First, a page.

'N-bomb' partygoers thought they'd bought different drug
Six partygoers hospitalised after taking the hallucinogenic drug 'N-bomb' believed they had bought a different head-shop substance, it has emerged.
It was initially reported that the psychoactive designer drug known as '2C-B' had been consumed at the Cork house party on Tuesday morning.
However, the Department of Health confirmed the drug has now been identified as 25I-NBOMe.
It is a derivative of the 2C family of illegal substances and is sometimes referred to by its street name 'N-Bomb'.
It is a controlled substance under the Misuse of Drugs Act, and mimics the effects of LSD, and methamphetamine.
An 18-year-old man remains in a serious condition after taking the drug.
He was one of six people rushed to hospital when he became seriously ill at the house party in the Greenmount area of the city.
HSE addiction services manager for Cork and Kerry, David Lane, revealed those who consumed the drug thought they had bought the synthetic substance 2C-B.
"One of the messages we want to get out is that people buy these drugs thinking they're getting a particular product, but often they're taking something completely different.
"It's a feature of what can happen, and certainly it's what did happen this week.
"When they were hospitalised, they reported a particular product to the Gardaí. It's believed what they were looking for wasn't what they actually got."
Speaking to the Irish Independent, Mr Lane warned that young people were playing "Russian roulette" by taking head-shop drugs.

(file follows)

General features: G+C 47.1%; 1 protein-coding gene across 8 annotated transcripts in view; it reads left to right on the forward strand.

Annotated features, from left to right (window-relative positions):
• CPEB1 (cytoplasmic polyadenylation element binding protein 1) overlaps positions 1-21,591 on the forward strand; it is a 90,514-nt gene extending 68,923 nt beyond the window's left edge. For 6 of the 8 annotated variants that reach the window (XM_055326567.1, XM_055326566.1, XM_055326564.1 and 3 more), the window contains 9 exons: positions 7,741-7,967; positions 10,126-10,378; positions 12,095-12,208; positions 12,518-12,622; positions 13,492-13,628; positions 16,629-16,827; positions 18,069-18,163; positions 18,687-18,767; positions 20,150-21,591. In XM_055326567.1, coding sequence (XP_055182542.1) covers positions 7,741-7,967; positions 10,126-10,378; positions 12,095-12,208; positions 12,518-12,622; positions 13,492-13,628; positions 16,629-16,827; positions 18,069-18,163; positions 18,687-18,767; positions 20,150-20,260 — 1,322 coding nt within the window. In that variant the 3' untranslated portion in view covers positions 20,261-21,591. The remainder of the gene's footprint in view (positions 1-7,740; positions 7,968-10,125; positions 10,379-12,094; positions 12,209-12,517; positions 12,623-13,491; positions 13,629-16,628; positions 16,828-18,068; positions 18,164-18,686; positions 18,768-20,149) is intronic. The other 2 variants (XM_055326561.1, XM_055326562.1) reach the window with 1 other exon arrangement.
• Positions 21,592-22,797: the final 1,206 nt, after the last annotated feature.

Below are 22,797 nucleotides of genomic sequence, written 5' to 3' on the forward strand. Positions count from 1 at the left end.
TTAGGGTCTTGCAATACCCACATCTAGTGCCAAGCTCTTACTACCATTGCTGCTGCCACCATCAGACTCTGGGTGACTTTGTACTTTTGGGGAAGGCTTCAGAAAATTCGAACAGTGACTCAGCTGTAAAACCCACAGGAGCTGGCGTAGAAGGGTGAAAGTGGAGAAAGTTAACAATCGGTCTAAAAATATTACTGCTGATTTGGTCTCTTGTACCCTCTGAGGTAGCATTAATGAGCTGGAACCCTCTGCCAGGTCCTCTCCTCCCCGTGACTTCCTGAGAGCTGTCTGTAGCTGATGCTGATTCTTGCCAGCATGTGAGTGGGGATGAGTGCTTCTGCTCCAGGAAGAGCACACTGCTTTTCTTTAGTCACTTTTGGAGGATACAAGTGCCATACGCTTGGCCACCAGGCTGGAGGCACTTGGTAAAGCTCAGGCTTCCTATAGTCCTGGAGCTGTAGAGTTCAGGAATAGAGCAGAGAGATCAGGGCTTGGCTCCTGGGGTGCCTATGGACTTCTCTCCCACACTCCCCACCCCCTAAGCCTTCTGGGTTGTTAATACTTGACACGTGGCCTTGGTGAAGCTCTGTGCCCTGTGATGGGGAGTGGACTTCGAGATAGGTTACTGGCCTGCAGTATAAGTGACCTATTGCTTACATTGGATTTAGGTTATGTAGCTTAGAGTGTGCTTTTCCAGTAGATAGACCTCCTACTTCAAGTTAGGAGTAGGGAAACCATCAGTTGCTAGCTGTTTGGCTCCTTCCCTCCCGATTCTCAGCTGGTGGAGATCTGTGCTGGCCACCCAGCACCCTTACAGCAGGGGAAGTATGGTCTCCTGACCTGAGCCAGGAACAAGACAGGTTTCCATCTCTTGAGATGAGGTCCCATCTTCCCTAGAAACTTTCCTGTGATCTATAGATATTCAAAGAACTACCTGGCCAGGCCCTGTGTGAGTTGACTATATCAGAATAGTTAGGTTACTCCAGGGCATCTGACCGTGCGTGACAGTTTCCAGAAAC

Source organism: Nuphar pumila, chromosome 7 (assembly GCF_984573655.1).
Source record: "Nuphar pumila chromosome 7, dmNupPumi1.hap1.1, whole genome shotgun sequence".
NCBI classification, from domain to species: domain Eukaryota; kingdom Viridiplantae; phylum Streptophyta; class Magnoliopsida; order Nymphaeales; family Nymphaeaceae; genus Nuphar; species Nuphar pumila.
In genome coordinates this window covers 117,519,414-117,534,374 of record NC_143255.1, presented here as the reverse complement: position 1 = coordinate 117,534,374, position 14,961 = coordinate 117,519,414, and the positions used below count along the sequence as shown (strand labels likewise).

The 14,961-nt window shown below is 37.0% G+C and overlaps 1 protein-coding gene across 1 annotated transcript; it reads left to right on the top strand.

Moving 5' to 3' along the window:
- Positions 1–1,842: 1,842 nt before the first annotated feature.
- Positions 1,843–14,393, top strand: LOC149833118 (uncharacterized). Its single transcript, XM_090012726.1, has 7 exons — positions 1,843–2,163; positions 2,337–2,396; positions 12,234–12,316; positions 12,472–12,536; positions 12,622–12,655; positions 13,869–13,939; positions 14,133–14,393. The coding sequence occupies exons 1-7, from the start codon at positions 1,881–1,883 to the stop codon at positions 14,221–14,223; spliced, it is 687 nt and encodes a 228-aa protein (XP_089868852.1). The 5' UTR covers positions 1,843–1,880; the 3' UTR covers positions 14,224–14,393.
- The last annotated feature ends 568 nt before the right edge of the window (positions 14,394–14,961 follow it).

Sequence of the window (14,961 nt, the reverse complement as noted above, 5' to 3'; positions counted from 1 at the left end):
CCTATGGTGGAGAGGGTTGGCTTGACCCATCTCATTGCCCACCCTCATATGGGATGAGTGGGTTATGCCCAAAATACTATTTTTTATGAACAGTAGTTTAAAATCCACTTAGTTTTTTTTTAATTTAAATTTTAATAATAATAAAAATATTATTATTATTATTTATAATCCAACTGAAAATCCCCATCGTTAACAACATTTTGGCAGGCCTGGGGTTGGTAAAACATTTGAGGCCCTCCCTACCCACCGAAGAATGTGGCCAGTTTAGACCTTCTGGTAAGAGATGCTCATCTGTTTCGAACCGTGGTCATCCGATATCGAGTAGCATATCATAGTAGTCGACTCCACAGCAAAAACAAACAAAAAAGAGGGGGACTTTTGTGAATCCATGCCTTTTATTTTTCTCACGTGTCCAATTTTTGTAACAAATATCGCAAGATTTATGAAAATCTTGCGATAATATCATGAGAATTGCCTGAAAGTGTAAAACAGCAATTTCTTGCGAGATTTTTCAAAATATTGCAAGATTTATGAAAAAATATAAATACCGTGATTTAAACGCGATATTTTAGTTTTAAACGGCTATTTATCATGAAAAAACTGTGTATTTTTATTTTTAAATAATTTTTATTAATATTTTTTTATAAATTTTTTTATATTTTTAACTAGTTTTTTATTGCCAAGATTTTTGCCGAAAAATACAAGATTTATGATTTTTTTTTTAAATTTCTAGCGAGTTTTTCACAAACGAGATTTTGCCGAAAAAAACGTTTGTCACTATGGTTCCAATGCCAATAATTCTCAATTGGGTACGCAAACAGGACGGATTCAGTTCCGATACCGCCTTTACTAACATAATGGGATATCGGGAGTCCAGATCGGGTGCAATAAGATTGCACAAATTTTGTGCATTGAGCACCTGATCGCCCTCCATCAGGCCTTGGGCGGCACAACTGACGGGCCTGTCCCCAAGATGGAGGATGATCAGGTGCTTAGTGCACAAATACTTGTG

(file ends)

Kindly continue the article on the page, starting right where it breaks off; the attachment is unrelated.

Side-effects following the consumption of 'N-bomb' usually include paranoia, hallucinations, as well as stomach and kidney problems.
He also said such products were particularly popular with those involved in the "dance scene".
"They're particularly prevalent among certain groups - and are especially popular among those in their late teens and early 20s. But users never know what they're going to get and this is unbelievably dangerous."
In a statement, the HSE, referring to the current situation, warned that these drugs were frequently contaminated with impurities.
"There are problems with purity and contaminants, and there is no way of checking that what is purchased or consumed is the intended substance.
"Given the serious side-effects experienced by the young people in Cork, the HSE addiction services are issuing a warning about possible contaminated 'party pills'."
The HSE made it clear to people that they should not under any circumstances consume any unknown substances.
A neighbour who witnessed one partygoer being treated by paramedics on Tuesday told how the man "acted possessed" and made "inhuman noises" as gardaí attempted to restrain him.
"The guy started making this unmerciful screaming. I've never heard a human being create those sounds out of his body. It sounded like an animal baying while stuck in a trap... He was absolutely drenched in blood," he added.
What really scared him, he said, was witnessing the man attempt to "eat the pavement".
'N-bomb' is also believed to have resulted in the hospitalisation of six students from a Dublin college in 2014.